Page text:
FOIL AO 18377


From: Jobin-Davis, Camille (DOS)
Sent: Thursday, January 27, 2011 3:11 PM
Subject:    RE: questions

This will confirm that I understand that the caption of the referenced lawsuit indicated that the two town board members, the petitioners, were acting in their capacity as board members.  The town clerk made that clear.  That is the reason for my response to you and to her.

The difference between a recording generated by a town board member, and records regarding a lawsuit brought by a town board member lies in the definition of “records” in the Freedom of Information Law.  Section 86(4) of that statute defines the term “record” expansively to include:

"any information kept, held, filed, produced, reproduced by, with or for an agency or the state legislature, in any physical form whatsoever including, but not limited to, reports, statements, examinations, memoranda, opinions, folders, files, books, manuals, pamphlets, forms, papers, designs, drawings, maps, photos, letters, microfilms, computer tapes or discs, rules, regulations or codes."

The Court of Appeals, the State's highest court, has construed the definition as broadly as its specific language suggests. The first such decision that dealt squarely with the scope of the term "record" involved documents pertaining to a lottery sponsored by a fire department. Although the agency contended that the documents did not pertain to the performance of its official duties, i.e., fighting fires, but rather to a "nongovernmental" activity, the Court rejected the claim of a governmental versus nongovernmental dichotomy" [see Westchester Rockland Newspapers v. Kimball, 50 NY2d 575, 581 (1980)] and found that the documents constituted "records" subject to rights of access granted by
the Law. Moreover, the Court determined that:

"The statutory definition of 'record' makes nothing turn on the purpose for which it relates. This conclusion accords with the spirit as well as the letter of the statute. For not only are the expanding boundaries of governmental activity increasingly difficult to draw, but in perception, if not in actuality, there is bound to be considerable crossover between governmental and nongovernmental activities, especially where both are carried on by the same person or persons" (id.).

In another decision rendered by the Court of Appeals, the Court focused on an agency claim that it could "engage in unilateral prescreening of those documents which it deems to be outside of the scope of FOIL" and found that such activity "would be inconsistent with the process set forth in the statute" [Capital Newspapers v. Whalen, 69 NY 2d 246, 253 (1987)]. The Court determined that:

"...the procedure permitting an unreviewable prescreening of documents - which respondents urge us to engraft on the statute - could be used by an uncooperative and obdurate public official or agency to block an entirely legitimate request. There would be no way to prevent a custodian of records from removing a public record from FOIL's reach by simply labeling it 'purely private.' Such a construction, which would thwart the entire objective of FOIL by creating an easy means of avoiding ompliance,
should be rejected" (id., 254).

Further, in a case involving notes taken by the Secretary to the Board of Regents that he characterized as "personal" in conjunction with a contention that he took notes in part "as a private person making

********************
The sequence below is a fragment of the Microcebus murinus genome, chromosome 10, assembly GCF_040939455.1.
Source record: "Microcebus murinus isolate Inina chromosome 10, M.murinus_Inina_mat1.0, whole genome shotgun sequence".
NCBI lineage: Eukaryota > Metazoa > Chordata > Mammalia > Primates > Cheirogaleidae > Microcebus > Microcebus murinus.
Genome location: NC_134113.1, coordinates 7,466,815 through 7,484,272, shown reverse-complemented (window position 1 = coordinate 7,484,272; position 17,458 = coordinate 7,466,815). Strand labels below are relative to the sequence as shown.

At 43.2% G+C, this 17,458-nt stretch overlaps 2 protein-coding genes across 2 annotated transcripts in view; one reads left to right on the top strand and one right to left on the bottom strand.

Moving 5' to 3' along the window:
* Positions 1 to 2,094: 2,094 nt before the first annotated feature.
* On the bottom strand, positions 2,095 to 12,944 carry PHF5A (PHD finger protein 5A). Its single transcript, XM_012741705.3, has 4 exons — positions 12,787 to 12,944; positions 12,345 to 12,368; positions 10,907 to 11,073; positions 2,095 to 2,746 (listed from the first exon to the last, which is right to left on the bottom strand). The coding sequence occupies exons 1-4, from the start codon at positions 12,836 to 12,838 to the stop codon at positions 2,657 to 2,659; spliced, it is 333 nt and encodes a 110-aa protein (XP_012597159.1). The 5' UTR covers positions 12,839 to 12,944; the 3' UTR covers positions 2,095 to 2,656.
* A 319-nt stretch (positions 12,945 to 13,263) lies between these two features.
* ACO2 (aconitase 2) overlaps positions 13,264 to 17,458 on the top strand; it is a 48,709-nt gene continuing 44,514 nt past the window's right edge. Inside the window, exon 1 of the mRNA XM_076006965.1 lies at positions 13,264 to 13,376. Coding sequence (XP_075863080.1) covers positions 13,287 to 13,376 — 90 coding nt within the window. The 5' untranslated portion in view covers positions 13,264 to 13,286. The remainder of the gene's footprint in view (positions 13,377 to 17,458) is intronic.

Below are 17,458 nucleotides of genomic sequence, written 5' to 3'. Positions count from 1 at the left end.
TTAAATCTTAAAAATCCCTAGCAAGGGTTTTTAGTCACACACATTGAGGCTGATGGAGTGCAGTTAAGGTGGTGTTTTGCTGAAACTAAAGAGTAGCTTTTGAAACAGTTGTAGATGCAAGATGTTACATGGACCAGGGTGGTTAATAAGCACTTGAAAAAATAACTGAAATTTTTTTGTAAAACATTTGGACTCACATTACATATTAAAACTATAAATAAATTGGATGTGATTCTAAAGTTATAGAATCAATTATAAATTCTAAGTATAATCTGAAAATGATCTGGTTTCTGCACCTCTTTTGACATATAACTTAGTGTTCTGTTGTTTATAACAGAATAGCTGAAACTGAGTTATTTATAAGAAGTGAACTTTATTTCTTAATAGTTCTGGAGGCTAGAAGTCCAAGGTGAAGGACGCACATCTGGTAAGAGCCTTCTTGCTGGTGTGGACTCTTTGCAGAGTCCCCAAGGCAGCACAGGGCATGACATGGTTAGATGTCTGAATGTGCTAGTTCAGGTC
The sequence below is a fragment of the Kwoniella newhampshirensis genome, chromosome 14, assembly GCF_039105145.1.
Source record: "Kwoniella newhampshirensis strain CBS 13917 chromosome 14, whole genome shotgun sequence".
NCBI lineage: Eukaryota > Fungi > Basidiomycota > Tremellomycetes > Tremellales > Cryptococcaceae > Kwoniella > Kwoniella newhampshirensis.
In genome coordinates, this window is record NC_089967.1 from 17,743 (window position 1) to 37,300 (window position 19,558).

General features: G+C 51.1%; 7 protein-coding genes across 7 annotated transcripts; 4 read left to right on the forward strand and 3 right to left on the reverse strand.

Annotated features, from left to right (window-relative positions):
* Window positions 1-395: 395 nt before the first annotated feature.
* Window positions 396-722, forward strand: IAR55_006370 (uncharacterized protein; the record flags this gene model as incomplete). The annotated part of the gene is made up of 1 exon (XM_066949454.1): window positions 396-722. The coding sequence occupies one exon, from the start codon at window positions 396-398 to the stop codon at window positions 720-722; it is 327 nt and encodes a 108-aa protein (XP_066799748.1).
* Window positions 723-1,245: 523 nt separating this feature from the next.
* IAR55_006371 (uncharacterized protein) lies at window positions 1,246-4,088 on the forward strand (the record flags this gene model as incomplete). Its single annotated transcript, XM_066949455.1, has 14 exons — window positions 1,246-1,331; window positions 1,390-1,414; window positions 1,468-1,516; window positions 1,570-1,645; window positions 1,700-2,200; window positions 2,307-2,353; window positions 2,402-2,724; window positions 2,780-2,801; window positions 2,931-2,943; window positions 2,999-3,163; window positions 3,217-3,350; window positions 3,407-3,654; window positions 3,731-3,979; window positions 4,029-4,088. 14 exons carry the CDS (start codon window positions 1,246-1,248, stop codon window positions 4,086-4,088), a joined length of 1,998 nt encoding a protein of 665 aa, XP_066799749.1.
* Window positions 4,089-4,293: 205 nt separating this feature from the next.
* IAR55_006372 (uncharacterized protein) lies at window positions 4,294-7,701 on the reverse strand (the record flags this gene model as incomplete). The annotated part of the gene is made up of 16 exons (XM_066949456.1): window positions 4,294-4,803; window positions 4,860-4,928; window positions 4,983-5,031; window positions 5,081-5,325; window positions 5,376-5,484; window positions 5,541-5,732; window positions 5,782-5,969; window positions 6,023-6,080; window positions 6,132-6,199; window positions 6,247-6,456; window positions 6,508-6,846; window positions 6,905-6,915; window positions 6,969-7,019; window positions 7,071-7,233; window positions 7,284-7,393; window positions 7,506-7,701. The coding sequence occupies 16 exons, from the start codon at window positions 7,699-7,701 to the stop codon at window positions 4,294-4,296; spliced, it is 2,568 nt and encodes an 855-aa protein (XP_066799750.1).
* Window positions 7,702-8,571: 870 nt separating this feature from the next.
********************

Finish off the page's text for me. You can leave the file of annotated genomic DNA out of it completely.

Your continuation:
personal notes of the course of" meetings. In that decision, the court cited the definition of "record" and determined that the notes did not consist of personal property but rather were records subject to rights conferred by the Freedom of Information Law [Warder v. Board of Regents, 410 NYS 2d 742, 743 (1978)].

As I previously indicated and restate now in the positive, it is my opinion that if the two town board members had the authority of the Town to sue the Town, records generated with respect to the Town’s payment for such representation would be records “produced… for an agency”, i.e., produced for the Town, and therefore subject to the Freedom of Information Law.  Without more, it is not determinative, in my opinion, that the caption of a lawsuit indicated that the petitioners were “acting
in their official capacity.” 

A recording made by a board member during the course of a public meeting is different than records related to such a lawsuit, because it is made by a public official during the course of a public meeting in which she is a participating in the course of her official duties, and it pertains to the business of the Town.  Similarly, it is my opinion that notes made by a public official during a public meeting are “records”, subject to the Law. 

Records of payments made by a person to an attorney that are not subject to the Freedom of Information Law would be available, I believe, through formal legal processes, including subpoenas, court orders, and perhaps what is known as “discovery” in the litigation context.

As previously advised, any and all records of payments made by the Town to an attorney would be “records” subject to the Freedom of Information Law.  Further analysis regarding access to such records can be found in our online FOIL advisory opinions regarding “Attorney, compensation of”.

Finally, the ethical and moral issues raised in your correspondence are outside the scope of the expertise and authority of this office.  Legal advice rendered by this office herein pertains only to the Freedom of Information Law and access to records that are subject to that Law. 




Camille S. Jobin-Davis, Esq.
Assistant Director
NYS Committee on Open Government
Department of State
99 Washington Ave, Suite 650
Albany NY 12231

Tel: 518-474-2518
Fax: 518-474-1927